"Andrew Tiedt was very professional and considerate to personal circumstances and gave sound advice that resulted in the best outcome possible. Highly recommended."
Criminal Trials (NSW)
Criminal trials in New South Wales are heard in the District Court or Supreme Court when a person pleads not guilty to a serious indictable offence. The processes involved in a criminal trial are outlined below. Prosecution in these higher courts is done by the Department of Public Prosecution (DPP) which is also known as the Crown. The defendant is generally represented by a solicitor as well as a barrister. However, it is also possible for a defendant to self-represent in a trial, though this happens rarely.
Criminal trials are usually decided by a jury. Provisions concerning juries in New South Wales are found in the Jury Act 1977. In rare situations, a trial may be heard by a judge alone.
When criminal trials in New South Wales are to be decided by a jury, the jury panel is chosen before the trial commences. The jury is composed of 12 members of the public who are selected at random from the electoral roll. Both defence and prosecution have the opportunity to challenge potential jurors who they do not want to form part of the jury.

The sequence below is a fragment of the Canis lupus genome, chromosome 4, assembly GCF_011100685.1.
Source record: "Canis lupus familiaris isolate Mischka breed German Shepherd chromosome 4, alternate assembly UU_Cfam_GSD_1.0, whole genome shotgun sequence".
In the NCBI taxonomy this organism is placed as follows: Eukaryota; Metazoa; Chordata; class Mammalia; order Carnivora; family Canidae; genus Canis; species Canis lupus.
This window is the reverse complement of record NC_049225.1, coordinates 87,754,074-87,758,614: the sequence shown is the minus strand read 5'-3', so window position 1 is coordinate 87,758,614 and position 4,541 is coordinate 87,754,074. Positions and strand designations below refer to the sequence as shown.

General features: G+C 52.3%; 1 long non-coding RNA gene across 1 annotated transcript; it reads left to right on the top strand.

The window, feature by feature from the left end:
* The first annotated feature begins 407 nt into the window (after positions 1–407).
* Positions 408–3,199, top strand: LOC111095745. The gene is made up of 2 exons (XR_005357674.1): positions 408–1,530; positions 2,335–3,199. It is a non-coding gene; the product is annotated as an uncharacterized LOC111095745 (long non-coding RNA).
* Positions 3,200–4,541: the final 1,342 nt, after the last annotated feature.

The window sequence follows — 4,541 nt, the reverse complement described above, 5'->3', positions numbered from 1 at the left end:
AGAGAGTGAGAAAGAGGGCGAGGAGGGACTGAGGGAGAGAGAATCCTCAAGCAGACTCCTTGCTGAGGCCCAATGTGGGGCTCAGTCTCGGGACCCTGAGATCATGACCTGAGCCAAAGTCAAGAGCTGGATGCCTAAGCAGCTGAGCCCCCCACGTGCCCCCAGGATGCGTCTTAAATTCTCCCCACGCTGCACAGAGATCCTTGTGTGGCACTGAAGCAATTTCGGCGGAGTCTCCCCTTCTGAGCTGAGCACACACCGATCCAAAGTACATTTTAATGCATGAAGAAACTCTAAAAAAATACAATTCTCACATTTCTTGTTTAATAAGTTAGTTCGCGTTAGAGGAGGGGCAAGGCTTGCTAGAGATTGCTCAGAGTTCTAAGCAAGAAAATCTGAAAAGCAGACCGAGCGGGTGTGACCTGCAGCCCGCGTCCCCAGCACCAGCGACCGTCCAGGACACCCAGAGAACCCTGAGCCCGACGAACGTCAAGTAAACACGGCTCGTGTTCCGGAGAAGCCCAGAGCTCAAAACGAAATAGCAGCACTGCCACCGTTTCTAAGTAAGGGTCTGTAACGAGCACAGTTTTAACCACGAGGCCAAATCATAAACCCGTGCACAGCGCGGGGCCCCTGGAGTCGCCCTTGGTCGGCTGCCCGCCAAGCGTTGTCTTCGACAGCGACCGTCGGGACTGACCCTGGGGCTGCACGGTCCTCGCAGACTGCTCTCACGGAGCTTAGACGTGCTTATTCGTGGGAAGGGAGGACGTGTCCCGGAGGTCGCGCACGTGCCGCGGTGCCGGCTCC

When the trial begins, the jury is summoned by the sheriff and brought into court when required. The Judge needs to make sure that the jurors hear and understand all the evidence that is called but that no legal argument is presented before them as this could affect their decision making.
The opening address of the Crown is a succinct statement of the nature of the charge/s and a brief outline of the Crown case. The prosecutor presents the facts of the case, from the prosecution’s perspective, and walks the jury through what it will try to prove — what the defendant did, how, and why.
Similarly, the defence begins by giving its opening address to the judge and jury whereby it indicate why the Crown case will ultimately fail. The defence gives the jury its own interpretation of the alleged facts and sets the scene for rebutting key prosecution evidence and presenting legal defences.
The prosecution will then methodically adduce evidence to convince the jury beyond a reasonable doubt that the defendant committed the crime. This means calling witnesses to give evidence of what they saw, heard or otherwise perceived that is relevant to the prosecution case. The prosecutor may also introduce physical evidence, such as photographs, documents, CCTV footage and medical reports. Each witness will give their evidence in a process known as examination-in-chief. The witness will then be cross-examined by the defence, which will try to expose weakness in their evidence, such as inconsistencies and matters they are not certain about. The prosecution then has the opportunity to re-examine its witness, if there are any matters that require clarification.